Departments of Transportation (DOT), Metropolitan Planning Organizations (MPO), local governments and transportation providers rely on travel forecasts to support transportation plans and to prioritize investment policies. The basic premise of travel forecasting is to answer questions about future transportation system performance. Travel forecasts are used to understand the effects of population and economic changes as well as proposed transportation investments and policies. These changes, investments and policies are typically explored in the form of different future regional scenarios.
A scenario might be a simple extrapolation of existing conditions, or it might imagine more significant changes. Examples of significant changes might include user attitudes towards car ownership, new employment centers, new types of vehicles, and so on.
A scenario includes a description of the assumed transportation network, typically a mapped representation of the highway and public transit facilities of concern, along with a mapped representation of the population or employment activities that underlie travel demand. Defining a scenario can be considered the task of preparing the “inputs” to the travel forecasting exercise.
Each scenario is then subjected to a set of mathematical models that compare “demand” (as defined by land use and economic activity) with “supply” (as defined by the configuration of transportation facilities and services). Travel models keep track of thousands of people traveling at any given moment, as well as the purpose behind their trip, the personal attributes that guide their travel choices and the transportation conditions they encounter along the way. This is accomplished by structuring the models in a sequence that responds to changes in land use patterns, economic conditions, transportation operations and physical infrastructure.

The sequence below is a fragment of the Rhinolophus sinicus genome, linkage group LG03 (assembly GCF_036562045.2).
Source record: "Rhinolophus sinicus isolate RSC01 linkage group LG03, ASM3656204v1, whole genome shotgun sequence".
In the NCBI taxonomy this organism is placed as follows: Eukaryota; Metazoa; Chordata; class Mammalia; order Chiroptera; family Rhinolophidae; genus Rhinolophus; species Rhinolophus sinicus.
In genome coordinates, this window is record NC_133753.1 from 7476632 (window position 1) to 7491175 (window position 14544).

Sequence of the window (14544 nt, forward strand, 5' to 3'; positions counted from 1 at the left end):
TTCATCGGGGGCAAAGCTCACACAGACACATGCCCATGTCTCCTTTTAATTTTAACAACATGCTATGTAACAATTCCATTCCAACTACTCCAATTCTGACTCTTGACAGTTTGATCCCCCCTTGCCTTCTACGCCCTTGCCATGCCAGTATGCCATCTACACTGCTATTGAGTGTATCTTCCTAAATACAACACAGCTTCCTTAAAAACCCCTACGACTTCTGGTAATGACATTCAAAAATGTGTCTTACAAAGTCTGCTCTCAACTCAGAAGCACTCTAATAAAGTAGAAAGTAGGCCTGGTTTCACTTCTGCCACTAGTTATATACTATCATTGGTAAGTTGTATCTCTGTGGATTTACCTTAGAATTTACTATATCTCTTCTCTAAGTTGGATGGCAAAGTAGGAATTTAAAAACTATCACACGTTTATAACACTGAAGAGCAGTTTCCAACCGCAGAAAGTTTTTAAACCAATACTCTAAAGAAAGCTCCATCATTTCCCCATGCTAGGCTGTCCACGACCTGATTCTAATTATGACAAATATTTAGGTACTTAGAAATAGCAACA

Travel forecasts, themselves, are the “outputs” of these models. They include measures of the overall volume of travel, the modes and facilities used, and the time, distance and out-of-pocket costs of doing so.
The above introduction describes the principal approach to travel forecasting as it has developed in the United States since the 1950s and has since evolved in a variety of directions and degrees of complexity. If you are new to travel forecasting methods, we recommend that you follow-up by exploring the two primary approaches in practice today by public planning agencies in the US.
Beyond these, this Travel Forecasting Resource includes discussions of many different types of traffic forecasting methods at varying levels of complexity. A conceptual outline of the primary topics is available in the Table of Contents